Detecting, Identifying and Managing Sources of Variation in Production and Product Development
It is well known that customers have varying needs and wants and thus expect to have a broad spectrum of products to choose from. However, they hardly tolerate variation in products produced to the same specifications. This variation, which originates from multiple sources and adversely affects product quality, should be detected, identified and managed throughout the Product Realization Process (PRP). While the PRP is a widely defined concept, this thesis focuses on its two distinct parts, namely production and product development.
There are essentially two strategies for dealing with variation. One is to detect and eliminate sources of variation. This is usually done using Statistical Process Control (SPC) procedures. The second is to minimize the impact that the sources of variation have on important product characteristics. This is usually done using Robust Design Methodology (RDM) tools.
The main objective of this thesis has been to develop statistical methods that support the execution of both strategies. More specifically, in order to identify and assess the risks related to variation from early phases of product development, a new statistically based engineering method, Variation Mode and Effect Analysis (VMEA), has been developed. Furthermore, to effectively address variation-related problems in production, especially when traditional control charts cannot detect assignable causes of variation, a number of modifications to Shewharts criteria and Exponentially Weighted Moving Average (EWMA) control charts have been proposed and applied in practice. Finally, some contributions have been made to the understanding and definition of predictability as an important notion in statistical quality control.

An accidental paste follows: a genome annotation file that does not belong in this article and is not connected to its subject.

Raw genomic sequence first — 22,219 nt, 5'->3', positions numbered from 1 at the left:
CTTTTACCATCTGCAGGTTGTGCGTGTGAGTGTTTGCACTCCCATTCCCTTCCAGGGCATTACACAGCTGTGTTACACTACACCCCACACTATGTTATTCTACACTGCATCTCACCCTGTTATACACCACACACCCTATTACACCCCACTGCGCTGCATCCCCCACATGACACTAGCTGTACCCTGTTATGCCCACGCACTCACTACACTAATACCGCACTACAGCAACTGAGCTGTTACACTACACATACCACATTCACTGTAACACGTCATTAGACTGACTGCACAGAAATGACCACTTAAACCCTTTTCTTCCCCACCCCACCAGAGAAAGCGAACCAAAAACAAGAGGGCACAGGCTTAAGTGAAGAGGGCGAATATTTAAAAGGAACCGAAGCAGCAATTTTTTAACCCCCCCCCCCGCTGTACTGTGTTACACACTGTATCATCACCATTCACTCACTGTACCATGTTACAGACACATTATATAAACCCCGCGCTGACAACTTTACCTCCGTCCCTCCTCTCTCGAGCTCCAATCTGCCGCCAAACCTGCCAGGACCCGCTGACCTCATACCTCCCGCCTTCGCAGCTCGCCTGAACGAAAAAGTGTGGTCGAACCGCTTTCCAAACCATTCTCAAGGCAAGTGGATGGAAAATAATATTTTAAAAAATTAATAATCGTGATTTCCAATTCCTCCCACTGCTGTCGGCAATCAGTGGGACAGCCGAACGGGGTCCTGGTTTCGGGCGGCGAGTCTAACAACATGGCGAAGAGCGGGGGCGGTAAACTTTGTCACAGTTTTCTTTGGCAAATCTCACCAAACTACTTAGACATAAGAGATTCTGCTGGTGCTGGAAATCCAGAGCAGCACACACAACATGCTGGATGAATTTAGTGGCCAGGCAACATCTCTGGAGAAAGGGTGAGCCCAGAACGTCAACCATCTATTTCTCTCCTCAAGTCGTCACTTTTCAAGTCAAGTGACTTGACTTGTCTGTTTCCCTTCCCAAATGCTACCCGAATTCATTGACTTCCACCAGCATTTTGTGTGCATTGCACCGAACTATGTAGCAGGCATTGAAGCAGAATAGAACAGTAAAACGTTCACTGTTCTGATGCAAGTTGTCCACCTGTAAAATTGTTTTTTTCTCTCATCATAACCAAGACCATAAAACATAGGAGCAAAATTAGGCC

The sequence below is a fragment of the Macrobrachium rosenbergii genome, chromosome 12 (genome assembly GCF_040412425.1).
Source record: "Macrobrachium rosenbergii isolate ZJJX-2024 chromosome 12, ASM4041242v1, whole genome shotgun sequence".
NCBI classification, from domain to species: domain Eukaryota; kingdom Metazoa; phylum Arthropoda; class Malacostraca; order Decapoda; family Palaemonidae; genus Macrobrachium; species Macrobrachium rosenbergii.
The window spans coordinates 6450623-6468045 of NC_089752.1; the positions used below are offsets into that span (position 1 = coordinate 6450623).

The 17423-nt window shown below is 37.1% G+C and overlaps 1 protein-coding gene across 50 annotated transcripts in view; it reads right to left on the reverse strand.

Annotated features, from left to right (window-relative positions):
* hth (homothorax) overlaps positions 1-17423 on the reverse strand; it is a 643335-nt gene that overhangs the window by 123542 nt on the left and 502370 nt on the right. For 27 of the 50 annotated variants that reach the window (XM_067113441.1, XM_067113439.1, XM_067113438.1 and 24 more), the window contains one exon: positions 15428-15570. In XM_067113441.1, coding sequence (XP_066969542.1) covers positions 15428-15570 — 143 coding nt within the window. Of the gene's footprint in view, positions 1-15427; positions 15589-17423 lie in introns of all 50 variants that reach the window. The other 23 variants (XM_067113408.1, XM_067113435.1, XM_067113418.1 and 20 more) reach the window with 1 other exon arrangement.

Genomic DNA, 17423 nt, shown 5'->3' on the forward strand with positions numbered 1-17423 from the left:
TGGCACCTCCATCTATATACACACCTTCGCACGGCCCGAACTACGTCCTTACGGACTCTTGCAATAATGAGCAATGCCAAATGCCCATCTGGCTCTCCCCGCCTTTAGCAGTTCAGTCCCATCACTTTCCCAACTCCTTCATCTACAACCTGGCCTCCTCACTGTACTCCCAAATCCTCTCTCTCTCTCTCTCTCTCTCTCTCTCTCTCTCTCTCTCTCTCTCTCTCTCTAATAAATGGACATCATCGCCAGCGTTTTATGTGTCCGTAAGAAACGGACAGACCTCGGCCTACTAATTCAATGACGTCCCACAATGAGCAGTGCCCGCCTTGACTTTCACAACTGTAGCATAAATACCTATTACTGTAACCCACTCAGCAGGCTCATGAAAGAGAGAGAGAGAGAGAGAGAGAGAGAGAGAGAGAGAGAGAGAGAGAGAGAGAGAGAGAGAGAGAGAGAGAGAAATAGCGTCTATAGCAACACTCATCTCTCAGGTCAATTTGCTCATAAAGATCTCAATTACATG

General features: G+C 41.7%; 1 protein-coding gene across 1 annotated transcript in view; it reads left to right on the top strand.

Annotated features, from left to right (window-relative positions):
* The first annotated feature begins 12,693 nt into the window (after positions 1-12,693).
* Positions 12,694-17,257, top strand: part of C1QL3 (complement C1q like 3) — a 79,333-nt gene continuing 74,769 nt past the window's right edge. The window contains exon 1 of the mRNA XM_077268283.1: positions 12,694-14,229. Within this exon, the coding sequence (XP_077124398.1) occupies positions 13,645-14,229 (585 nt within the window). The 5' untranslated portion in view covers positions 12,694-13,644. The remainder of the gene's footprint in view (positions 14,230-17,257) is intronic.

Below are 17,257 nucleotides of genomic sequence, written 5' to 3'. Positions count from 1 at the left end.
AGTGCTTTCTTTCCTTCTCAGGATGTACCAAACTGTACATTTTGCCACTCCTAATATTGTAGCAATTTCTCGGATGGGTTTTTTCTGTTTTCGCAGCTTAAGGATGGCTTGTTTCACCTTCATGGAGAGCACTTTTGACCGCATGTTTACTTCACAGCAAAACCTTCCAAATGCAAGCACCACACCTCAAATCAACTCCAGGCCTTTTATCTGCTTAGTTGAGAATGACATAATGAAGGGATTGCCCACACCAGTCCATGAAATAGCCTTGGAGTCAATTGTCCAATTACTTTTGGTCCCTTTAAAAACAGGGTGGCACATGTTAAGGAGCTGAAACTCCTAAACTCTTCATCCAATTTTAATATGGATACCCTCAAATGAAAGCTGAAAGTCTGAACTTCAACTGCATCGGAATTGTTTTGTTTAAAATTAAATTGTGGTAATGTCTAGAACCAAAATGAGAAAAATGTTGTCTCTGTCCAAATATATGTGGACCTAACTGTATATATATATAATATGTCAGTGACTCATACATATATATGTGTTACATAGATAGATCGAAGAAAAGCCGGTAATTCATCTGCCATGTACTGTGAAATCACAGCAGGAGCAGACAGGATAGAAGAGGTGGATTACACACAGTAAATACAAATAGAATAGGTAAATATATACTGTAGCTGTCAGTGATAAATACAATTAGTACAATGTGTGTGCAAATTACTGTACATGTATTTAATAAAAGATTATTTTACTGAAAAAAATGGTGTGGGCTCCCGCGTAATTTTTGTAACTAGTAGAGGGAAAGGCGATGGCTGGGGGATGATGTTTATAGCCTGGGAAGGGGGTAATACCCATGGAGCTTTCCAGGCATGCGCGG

Robust Design Methodology
Variation Mode and Effect Analysis (VMEA).
Key Product Characteristics
Statistical Process Control (SPC)
sources of variation